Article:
Nearly three out of four Americans want the government to regulate the credit card industry more closely, according to the new national CreditCards.com poll.
|“Taking Charge” survey: Part 1 of 3|
- Part 1: Three out of four Americans agree the government should regulate credit cards and 82 percent say the cards are essential to their lives.
- Part 2: How credit cards are changing the way Americans live.
- Part 3: Managing credit cards and relationships.
The second annual CreditCards.com “Taking Charge” telephone poll, conducted by GfK Roper, also uncovered the paradox credit cards present for many Americans: While 82 percent feel credit cards are essential to have and provide a valuable service, a majority of Americans (58 percent) say they don’t trust credit card companies and 56 percent say they’ve been disappointed by a credit card. For many people, there’s a love-hate relationship with the plastic in their wallets.
More regulation needed?
“It’s a shame that something that Americans rely on every day is so complex. The government at least ought to make them products that are more easy to understand,” says Tim Westrich, a researcher at the Center for American Progress, a Washington, D.C., think tank. He notes that the economic downturn has forced many families to rely on credit cards to pay for everything from gasoline to food to utilities.
“Credit cards can be a convenient pressure valve for families to take the pressure off of their everyday expenses. That’s why reform is so necessary,” Westrich adds. “It really cries out for better regulation.”
But banking officials say more regulation will lead to unintended consequences that many consumers cannot afford, namely higher interest rates for all credit card users and fewer people able to get credit.
…It will make this essential product too expensive for many consumers.
|— Peter Garuccio,|
spokesman, American Bankers Association
“The numbers that demonstrate that 82 percent of respondents see credit cards as essential is very telling,” says Peter Garuccio, public relations director for the banking industry trade group American Bankers Association (ABA). “The concern with what policymakers are considering is that it will make this essential product too expensive for many consumers.”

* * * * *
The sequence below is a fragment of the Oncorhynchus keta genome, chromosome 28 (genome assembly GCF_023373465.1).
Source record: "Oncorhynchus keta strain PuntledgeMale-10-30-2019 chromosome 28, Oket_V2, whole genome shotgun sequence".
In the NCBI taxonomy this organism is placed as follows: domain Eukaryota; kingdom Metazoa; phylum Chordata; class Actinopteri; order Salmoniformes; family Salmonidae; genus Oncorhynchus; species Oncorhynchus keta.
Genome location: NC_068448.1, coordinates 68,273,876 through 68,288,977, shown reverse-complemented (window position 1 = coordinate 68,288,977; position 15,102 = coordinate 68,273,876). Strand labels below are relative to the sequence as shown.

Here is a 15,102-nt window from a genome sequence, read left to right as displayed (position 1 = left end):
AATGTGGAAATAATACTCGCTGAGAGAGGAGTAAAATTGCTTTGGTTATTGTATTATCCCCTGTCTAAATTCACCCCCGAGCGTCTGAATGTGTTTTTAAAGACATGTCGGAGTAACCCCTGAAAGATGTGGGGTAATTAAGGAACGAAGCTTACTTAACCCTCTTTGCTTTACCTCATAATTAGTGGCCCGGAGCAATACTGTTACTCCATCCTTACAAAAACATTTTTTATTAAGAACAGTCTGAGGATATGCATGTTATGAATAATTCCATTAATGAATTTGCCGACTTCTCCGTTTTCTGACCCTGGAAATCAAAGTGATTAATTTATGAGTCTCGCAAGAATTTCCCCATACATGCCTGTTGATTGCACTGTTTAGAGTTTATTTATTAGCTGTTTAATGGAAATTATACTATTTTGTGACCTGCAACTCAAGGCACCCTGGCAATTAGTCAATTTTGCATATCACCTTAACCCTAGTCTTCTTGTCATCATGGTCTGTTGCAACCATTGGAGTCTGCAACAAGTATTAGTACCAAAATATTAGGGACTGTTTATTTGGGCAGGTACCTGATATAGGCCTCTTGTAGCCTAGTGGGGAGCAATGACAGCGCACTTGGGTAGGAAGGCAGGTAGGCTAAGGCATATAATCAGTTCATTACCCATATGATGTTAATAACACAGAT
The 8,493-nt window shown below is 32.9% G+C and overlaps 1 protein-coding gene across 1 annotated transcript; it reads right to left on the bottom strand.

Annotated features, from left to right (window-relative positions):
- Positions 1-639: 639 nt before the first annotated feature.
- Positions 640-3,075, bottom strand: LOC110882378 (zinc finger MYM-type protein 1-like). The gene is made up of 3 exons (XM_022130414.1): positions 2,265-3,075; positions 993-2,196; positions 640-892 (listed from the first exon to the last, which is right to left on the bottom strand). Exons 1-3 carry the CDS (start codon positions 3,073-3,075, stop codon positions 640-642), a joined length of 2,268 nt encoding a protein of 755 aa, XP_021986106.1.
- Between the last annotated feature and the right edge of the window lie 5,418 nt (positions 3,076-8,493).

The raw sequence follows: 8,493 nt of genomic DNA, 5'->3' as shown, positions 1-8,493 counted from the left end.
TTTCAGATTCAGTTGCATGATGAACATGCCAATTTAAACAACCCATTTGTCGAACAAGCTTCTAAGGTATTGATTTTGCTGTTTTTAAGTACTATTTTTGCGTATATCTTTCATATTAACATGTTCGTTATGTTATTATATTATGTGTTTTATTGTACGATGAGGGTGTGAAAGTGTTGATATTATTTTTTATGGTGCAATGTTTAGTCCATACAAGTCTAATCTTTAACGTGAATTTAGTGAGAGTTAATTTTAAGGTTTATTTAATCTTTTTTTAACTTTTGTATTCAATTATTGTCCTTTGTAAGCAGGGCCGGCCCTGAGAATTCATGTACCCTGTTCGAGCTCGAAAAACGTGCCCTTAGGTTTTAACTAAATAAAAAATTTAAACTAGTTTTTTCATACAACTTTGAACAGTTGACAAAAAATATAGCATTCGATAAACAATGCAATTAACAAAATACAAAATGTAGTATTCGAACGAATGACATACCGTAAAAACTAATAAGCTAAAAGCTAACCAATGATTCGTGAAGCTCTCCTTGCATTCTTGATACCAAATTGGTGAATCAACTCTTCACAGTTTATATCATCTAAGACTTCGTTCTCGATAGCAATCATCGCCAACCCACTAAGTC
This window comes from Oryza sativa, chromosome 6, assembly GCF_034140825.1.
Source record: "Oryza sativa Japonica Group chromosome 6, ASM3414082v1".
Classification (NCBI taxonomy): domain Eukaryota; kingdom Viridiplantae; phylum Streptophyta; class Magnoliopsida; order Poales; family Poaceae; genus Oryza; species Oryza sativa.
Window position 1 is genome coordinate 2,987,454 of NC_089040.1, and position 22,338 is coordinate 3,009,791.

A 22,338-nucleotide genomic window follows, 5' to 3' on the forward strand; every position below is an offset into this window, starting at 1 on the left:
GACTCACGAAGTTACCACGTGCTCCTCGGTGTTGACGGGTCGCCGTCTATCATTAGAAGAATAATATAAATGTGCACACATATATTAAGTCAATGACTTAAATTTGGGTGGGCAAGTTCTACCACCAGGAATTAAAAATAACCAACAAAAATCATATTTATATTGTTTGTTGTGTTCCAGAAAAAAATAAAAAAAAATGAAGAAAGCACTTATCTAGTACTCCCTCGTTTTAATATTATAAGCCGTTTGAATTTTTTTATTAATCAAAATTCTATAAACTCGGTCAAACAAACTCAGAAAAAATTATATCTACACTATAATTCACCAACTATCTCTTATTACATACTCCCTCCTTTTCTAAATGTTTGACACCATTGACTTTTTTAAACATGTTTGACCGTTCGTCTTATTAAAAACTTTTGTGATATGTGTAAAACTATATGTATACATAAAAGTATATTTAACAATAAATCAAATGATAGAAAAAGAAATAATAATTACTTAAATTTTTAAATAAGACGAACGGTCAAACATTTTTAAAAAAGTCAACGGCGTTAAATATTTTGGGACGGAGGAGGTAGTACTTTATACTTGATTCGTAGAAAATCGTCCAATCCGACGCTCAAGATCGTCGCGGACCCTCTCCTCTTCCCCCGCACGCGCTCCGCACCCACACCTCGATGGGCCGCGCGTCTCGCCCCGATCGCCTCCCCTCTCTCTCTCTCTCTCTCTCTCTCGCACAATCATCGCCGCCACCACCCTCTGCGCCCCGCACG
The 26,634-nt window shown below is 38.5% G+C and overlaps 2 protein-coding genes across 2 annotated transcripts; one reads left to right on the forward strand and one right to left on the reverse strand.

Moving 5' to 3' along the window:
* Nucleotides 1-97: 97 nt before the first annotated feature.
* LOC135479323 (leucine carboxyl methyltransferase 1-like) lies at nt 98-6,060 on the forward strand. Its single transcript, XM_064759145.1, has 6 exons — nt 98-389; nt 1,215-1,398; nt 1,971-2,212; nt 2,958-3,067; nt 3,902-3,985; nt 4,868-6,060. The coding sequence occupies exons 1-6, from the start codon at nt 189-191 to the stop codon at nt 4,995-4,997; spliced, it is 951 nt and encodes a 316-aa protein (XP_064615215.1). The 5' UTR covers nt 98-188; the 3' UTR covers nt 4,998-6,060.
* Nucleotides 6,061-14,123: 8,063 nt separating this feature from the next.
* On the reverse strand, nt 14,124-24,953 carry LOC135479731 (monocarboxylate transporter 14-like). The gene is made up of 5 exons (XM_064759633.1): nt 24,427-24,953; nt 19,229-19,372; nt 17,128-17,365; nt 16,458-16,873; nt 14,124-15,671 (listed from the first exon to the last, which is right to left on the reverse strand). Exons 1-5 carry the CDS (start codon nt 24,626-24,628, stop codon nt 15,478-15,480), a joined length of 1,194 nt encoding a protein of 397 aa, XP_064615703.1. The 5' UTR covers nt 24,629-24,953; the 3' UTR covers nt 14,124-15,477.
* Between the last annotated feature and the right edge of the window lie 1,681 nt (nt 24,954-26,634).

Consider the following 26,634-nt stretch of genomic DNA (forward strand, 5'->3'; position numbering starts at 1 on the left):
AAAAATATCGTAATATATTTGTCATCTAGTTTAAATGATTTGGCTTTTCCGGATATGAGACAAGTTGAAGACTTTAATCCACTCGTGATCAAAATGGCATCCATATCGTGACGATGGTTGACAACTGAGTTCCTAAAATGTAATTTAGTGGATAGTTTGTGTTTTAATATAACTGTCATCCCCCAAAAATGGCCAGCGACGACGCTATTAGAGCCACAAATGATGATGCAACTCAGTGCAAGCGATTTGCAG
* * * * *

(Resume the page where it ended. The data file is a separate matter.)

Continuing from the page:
“Taking Charge” is a yearly CreditCards.com snapshot of public opinion on Americans’ use of, spending habits, management and understanding of credit cards. The poll randomly called 1,001 adults between June 4 and 26, 2008. The margin of error is plus or minus 3 percentage points for the full sample. (See poll methodology.)
The key poll findings:
- 73 percent of Americans somewhat agree or strongly agree that the government should regulate the credit card industry more closely.
- 82 percent say it is essential to have a credit card today with the same percentage saying credit cards provide a valuable service.
- 76 percent feel there’s always a “catch” that makes a credit card less attractive than the credit card company makes it sound.
- 78 percent say no one really reads the terms and conditions when they sign up for a credit card.
- A majority of people (58 percent) don’t trust credit card companies.
- 56 percent have been disappointed by a credit card that turned out not to be as good as they expected.
Respondents were read statements about credit cards. For each statement they were asked to indicate if they “strongly disagree,” “somewhat disagree,” “somewhat agree,” or “strongly agree.”
|The government should regulate the credit card industry more carefully|
(Click on the ‘Graphs’ tab at the top of the page for more charts with detailed survey findings.)
The finding that nearly three in four Americans favor more regulation comes in a year of intense congressional scrutiny of the credit card industry, record consumer complaints and an unprecedented proposal by federal banking regulators to establish consumer protections against “unfair or deceptive” practices.
The Federal Reserve Board has proposed banning “surprise” interest rate hikes, limiting fees and giving consumers a reasonable time to pay their monthly credit card bills. Banking industry representatives have called the proposals an intrusion on competition that would lead to higher interest rates and fewer people receiving credit cards. The Fed has said it will finalize the proposed new rules by year’s end.
“The outrage has just been building. It’s something that’s finally coming to a head now,” says Linda Sherry, national priorities director for Consumer Action, a San Francisco-based nonprofit advocacy coalition. Sherry says she was surprised that 58 percent of poll respondents said they didn’t trust credit card companies. She expected the figure to be higher. “We are just completely inundated by credit card complaints,” Sherry says. One in three consumers contacting her agency for help has credit and finance related problems.
“The public is fed up, and it’s time for Congress to enact credit card reforms that will put an end to unfair, deceptive and abusive credit card practices,” U.S. Sen. Carl Levin said in an e-mailed statement in response to the CreditCards.com poll.